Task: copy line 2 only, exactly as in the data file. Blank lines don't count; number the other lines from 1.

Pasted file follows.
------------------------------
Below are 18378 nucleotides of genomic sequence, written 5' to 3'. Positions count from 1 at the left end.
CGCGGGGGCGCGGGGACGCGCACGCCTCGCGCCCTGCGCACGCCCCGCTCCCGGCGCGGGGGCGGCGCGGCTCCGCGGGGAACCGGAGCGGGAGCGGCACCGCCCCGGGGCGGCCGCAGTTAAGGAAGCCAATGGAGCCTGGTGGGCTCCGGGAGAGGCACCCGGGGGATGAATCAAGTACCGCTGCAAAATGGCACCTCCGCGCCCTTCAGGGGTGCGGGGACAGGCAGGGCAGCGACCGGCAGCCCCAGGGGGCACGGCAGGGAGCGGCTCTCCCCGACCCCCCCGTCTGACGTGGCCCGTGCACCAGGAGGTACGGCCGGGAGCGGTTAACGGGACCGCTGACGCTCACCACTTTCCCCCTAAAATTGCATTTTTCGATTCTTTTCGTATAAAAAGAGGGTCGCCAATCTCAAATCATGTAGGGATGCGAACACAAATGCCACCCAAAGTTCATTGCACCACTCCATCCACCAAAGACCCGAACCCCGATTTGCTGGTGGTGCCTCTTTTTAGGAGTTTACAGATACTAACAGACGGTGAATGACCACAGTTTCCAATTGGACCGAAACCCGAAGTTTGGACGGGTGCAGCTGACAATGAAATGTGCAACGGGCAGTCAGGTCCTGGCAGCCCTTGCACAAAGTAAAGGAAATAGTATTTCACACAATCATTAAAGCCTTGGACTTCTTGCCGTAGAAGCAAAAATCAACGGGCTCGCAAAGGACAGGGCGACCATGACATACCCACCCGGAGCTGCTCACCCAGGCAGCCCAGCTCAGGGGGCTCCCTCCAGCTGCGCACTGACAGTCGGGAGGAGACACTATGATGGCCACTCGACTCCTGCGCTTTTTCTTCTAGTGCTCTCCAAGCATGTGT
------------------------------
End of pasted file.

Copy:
CGCGGGGGCGCGGGGACGCGCACGCCTCGCGCCCTGCGCACGCCCCGCTCCCGGCGCGGGGGCGGCGCGGCTCCGCGGGGAACCGGAGCGGGAGCGGCACCGCCCCGGGGCGGCCGCAGTTAAGGAAGCCAATGGAGCCTGGTGGGCTCCGGGAGAGGCACCCGGGGGATGAATCAAGTACCGCTGCAAAATGGCACCTCCGCGCCCTTCAGGGGTGCGGGGACAGGCAGGGCAGCGACCGGCAGCCCCAGGGGGCACGGCAGGGAGCGGCTCTCCCCGACCCCCCCGTCTGACGTGGCCCGTGCACCAGGAGGTACGGCCGGGAGCGGTTAACGGGACCGCTGACGCTCACCACTTTCCCCCTAAAATTGCATTTTTCGATTCTTTTCGTATAAAAAGAGGGTCGCCAATCTCAAATCATGTAGGGATGCGAACACAAATGCCACCCAAAGTTCATTGCACCACTCCATCCACCAAAGACCCGAACCCCGATTTGCTGGTGGTGCCTCTTTTTAGGAGTTTACAGATACTAACAGACGGTGAATGACCACAGTTTCCAATTGGACCGAAACCCGAAGTTTGGACGGGTGCAGCTGACAATGAAATGTGCAACGGGCAGTCAGGTCCTGGCAGCCCTTGCACAAAGTAAAGGAAATAGTATTTCACACAATCATTAAAGCCTTGGACTTCTTGCCGTAGAAGCAAAAATCAACGGGCTCGCAAAGGACAGGGCGACCATGACATACCCACCCGGAGCTGCTCACCCAGGCAGCCCAGCTCAGGGGGCTCCCTCCAGCTGCGCACTGACAGTCGGGAGGAGACACTATGATGGCCACTCGACTCCTGCGCTTTTTCTTCTAGTGCTCTCCAAGCATGTGT